Written by attorney Donald Michael Lins

Specific and Residuary Bequests in Florida

Specific Bequests: Specific Items or Amounts to Specific Beneficiaries

A Florida Will may leave a gift or “bequest" to a specific beneficiary. Sometimes this is done as a specific item such as real estate or sometimes it is a specific gift of money, stock etc. In drafting the Will, it is important to be as specific as possible in describing the item or amount to be received and to address what happens if that item is no longer in existence at the time of death. For example, if there is a specific gift of “all of my stock in XYZ company," what happens if at the time of death the XYZ stock does not exist because it was sold and used to buy stock in ABC company? If well-drafted, the Will could avert this problem by stating that the gift only applies if the decedent owns XYZ stock at the time of his or her death. A similar issue can arise if there are monetary bequests of a certain dollar amount but not enough money to pay the bequests. If a Will leaves bequests of $10,000 to each of four beneficiaries and if the estate only has $20,000, what happens? The answer is “It depends!" If the Will itself answers the question, then the Will terms prevail. If not, then the beneficiaries usually will receive a pro rata amount, i.e. $5,000 each. This is where good legal advice and precise drafting of the Will are important.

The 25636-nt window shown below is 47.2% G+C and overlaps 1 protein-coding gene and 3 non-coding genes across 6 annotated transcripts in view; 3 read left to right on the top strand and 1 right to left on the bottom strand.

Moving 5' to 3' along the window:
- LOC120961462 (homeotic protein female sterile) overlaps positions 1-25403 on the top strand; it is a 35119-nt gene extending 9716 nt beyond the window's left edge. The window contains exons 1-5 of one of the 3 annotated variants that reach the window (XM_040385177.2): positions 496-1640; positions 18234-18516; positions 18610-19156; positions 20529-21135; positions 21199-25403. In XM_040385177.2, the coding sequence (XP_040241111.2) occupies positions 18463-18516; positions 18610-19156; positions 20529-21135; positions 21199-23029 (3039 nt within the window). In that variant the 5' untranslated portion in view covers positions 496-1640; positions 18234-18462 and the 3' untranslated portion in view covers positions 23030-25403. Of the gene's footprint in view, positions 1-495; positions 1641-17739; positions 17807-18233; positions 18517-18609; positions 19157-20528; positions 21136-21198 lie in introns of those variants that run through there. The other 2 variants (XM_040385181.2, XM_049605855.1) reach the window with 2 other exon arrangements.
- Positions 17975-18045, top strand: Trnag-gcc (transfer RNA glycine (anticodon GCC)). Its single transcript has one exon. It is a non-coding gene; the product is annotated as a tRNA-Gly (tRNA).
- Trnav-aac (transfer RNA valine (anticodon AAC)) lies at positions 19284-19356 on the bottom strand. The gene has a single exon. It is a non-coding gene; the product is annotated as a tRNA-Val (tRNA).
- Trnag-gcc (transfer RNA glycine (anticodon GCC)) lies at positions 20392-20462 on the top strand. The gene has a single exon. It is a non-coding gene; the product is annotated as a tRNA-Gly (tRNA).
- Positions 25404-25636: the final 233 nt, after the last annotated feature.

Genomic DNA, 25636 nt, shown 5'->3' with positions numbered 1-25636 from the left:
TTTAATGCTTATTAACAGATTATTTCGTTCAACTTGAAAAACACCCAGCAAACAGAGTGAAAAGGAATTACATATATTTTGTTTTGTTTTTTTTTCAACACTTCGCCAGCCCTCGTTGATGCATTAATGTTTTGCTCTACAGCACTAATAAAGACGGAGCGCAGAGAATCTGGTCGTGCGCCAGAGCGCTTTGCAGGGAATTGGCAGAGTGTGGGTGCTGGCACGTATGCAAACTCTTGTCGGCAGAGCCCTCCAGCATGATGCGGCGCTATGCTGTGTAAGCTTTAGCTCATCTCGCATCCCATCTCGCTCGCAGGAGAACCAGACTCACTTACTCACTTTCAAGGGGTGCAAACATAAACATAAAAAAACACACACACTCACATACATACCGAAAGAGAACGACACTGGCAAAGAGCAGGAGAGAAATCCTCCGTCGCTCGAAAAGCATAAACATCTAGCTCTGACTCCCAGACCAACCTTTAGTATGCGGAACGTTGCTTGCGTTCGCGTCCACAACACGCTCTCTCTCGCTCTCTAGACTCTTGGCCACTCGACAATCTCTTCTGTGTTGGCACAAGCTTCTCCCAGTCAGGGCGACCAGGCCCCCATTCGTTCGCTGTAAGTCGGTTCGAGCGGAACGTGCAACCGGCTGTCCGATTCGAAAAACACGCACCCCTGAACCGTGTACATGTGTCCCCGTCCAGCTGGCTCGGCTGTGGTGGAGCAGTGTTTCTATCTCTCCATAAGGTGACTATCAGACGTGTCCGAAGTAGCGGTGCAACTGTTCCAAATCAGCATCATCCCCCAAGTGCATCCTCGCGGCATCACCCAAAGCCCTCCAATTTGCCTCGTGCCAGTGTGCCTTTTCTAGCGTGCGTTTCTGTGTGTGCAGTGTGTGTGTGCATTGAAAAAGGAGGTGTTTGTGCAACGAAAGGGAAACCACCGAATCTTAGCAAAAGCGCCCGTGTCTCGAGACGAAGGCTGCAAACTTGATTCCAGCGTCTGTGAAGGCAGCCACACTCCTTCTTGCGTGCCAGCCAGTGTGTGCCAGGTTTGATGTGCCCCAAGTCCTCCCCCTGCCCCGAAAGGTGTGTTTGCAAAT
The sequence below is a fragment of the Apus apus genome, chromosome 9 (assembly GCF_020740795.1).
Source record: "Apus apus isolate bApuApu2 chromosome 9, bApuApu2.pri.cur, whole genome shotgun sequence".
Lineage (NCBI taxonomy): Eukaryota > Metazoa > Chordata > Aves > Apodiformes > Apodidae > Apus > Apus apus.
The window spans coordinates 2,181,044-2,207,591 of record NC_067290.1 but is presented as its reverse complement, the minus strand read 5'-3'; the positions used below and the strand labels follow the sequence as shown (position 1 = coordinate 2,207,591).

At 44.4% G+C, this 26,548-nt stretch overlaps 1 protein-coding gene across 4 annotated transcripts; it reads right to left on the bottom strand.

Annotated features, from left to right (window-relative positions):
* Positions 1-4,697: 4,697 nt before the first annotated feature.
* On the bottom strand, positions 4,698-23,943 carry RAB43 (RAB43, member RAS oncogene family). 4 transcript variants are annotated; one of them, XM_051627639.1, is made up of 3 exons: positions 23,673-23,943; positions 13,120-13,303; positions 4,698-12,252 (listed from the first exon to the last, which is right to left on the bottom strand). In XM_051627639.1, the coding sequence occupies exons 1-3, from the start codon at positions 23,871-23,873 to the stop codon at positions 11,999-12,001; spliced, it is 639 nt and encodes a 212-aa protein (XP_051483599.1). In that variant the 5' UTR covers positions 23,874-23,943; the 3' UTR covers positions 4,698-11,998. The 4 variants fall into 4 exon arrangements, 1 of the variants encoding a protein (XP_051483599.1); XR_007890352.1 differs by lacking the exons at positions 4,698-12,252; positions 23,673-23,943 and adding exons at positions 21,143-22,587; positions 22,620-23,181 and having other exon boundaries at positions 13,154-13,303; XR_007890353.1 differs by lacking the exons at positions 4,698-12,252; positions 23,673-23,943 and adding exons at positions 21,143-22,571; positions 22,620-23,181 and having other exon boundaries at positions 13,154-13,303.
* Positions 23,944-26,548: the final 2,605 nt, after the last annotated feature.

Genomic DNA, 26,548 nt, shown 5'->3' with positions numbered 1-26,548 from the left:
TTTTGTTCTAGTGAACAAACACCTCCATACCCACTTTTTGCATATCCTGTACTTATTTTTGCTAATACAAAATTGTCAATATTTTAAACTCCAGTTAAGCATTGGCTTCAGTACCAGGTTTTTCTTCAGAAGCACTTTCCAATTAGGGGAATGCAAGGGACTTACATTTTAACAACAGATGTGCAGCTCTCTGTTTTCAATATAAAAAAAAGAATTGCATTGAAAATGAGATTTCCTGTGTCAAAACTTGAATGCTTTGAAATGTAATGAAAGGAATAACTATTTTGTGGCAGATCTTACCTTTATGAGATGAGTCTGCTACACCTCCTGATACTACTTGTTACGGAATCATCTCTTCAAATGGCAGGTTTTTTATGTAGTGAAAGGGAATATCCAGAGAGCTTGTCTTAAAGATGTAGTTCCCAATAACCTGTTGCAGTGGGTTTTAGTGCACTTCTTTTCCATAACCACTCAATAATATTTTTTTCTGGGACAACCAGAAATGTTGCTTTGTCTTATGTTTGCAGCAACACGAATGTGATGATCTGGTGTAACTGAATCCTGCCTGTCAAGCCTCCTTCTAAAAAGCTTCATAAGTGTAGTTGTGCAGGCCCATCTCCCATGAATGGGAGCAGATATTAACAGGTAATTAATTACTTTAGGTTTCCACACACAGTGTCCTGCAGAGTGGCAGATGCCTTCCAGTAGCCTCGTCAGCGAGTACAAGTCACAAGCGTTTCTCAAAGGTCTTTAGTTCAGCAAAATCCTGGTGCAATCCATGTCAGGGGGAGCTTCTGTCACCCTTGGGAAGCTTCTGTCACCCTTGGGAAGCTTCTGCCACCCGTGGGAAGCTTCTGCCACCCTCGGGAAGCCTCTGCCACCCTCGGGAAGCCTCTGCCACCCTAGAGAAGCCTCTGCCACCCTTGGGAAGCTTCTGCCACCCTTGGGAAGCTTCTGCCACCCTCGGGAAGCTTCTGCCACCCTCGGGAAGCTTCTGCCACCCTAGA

Residuary Bequests: Everything Else!

After making any specific bequests, the Florida Will should contain what is called a “residuary clause" in which everything not specifically gifted is addressed. The Will language usually refers to “everything else" as the “rest, residue and remainder" of the estate. This provision should identify who are the beneficiaries and what amount or percentage they will receive. An example of such a provision might be “To my children in equal shares" or “To John Doe (30%), Jane Doe (30%) and Adam Roe (40%), in the percentages designated."

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